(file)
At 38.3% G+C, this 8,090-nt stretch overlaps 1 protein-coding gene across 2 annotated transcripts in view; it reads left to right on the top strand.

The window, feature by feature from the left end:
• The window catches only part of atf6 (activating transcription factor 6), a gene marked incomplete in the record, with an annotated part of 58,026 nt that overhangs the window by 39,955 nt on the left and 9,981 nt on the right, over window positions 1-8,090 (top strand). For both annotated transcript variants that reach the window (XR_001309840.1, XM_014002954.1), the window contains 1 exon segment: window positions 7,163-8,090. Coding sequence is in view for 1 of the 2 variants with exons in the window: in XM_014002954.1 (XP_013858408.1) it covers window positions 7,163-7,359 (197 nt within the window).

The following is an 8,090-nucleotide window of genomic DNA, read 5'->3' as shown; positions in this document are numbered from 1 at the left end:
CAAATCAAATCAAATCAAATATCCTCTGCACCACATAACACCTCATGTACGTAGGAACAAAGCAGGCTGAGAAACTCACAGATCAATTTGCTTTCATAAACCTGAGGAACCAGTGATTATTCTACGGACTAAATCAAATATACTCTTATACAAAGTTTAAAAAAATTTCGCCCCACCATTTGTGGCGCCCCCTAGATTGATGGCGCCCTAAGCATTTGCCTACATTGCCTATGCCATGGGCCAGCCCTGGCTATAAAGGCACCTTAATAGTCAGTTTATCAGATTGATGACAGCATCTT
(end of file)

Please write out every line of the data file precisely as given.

At 38.3% G+C, this 8,090-nt stretch overlaps 1 protein-coding gene across 2 annotated transcripts in view; it reads left to right on the top strand.

The window, feature by feature from the left end:
• The window catches only part of atf6 (activating transcription factor 6), a gene marked incomplete in the record, with an annotated part of 58,026 nt that overhangs the window by 39,955 nt on the left and 9,981 nt on the right, over window positions 1-8,090 (top strand). For both annotated transcript variants that reach the window (XR_001309840.1, XM_014002954.1), the window contains 1 exon segment: window positions 7,163-8,090. Coding sequence is in view for 1 of the 2 variants with exons in the window: in XM_014002954.1 (XP_013858408.1) it covers window positions 7,163-7,359 (197 nt within the window).

The following is an 8,090-nucleotide window of genomic DNA, read 5'->3' as shown; positions in this document are numbered from 1 at the left end:
CAAATCAAATCAAATCAAATATCCTCTGCACCACATAACACCTCATGTACGTAGGAACAAAGCAGGCTGAGAAACTCACAGATCAATTTGCTTTCATAAACCTGAGGAACCAGTGATTATTCTACGGACTAAATCAAATATACTCTTATACAAAGTTTAAAAAAATTTCGCCCCACCATTTGTGGCGCCCCCTAGATTGATGGCGCCCTAAGCATTTGCCTACATTGCCTATGCCATGGGCCAGCCCTGGCTATAAAGGCACCTTAATAGTCAGTTTATCAGATTGATGACAGCATCTT